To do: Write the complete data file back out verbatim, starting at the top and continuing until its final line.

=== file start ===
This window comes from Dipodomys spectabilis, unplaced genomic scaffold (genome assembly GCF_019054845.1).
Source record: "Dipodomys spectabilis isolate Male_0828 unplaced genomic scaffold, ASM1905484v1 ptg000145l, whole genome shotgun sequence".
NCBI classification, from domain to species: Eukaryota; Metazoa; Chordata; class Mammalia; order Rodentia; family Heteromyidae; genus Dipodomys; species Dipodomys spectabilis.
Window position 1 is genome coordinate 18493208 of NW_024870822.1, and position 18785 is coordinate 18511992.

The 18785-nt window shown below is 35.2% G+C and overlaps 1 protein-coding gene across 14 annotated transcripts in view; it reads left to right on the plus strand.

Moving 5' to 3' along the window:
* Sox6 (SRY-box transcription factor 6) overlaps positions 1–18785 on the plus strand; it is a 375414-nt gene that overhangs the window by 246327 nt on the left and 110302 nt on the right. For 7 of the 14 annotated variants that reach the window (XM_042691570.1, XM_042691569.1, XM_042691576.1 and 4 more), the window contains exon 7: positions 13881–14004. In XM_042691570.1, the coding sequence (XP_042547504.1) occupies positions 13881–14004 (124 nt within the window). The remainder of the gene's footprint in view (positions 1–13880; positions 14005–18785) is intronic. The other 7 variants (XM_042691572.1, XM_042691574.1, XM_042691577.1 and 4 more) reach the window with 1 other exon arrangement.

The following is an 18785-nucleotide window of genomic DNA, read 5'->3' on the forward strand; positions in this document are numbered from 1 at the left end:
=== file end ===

This window comes from Dipodomys spectabilis, unplaced genomic scaffold (genome assembly GCF_019054845.1).
Source record: "Dipodomys spectabilis isolate Male_0828 unplaced genomic scaffold, ASM1905484v1 ptg000145l, whole genome shotgun sequence".
NCBI classification, from domain to species: Eukaryota; Metazoa; Chordata; class Mammalia; order Rodentia; family Heteromyidae; genus Dipodomys; species Dipodomys spectabilis.
Window position 1 is genome coordinate 18493208 of NW_024870822.1, and position 18785 is coordinate 18511992.

The 18785-nt window shown below is 35.2% G+C and overlaps 1 protein-coding gene across 14 annotated transcripts in view; it reads left to right on the plus strand.

Moving 5' to 3' along the window:
* Sox6 (SRY-box transcription factor 6) overlaps positions 1–18785 on the plus strand; it is a 375414-nt gene that overhangs the window by 246327 nt on the left and 110302 nt on the right. For 7 of the 14 annotated variants that reach the window (XM_042691570.1, XM_042691569.1, XM_042691576.1 and 4 more), the window contains exon 7: positions 13881–14004. In XM_042691570.1, the coding sequence (XP_042547504.1) occupies positions 13881–14004 (124 nt within the window). The remainder of the gene's footprint in view (positions 1–13880; positions 14005–18785) is intronic. The other 7 variants (XM_042691572.1, XM_042691574.1, XM_042691577.1 and 4 more) reach the window with 1 other exon arrangement.

The following is an 18785-nucleotide window of genomic DNA, read 5'->3' on the forward strand; positions in this document are numbered from 1 at the left end: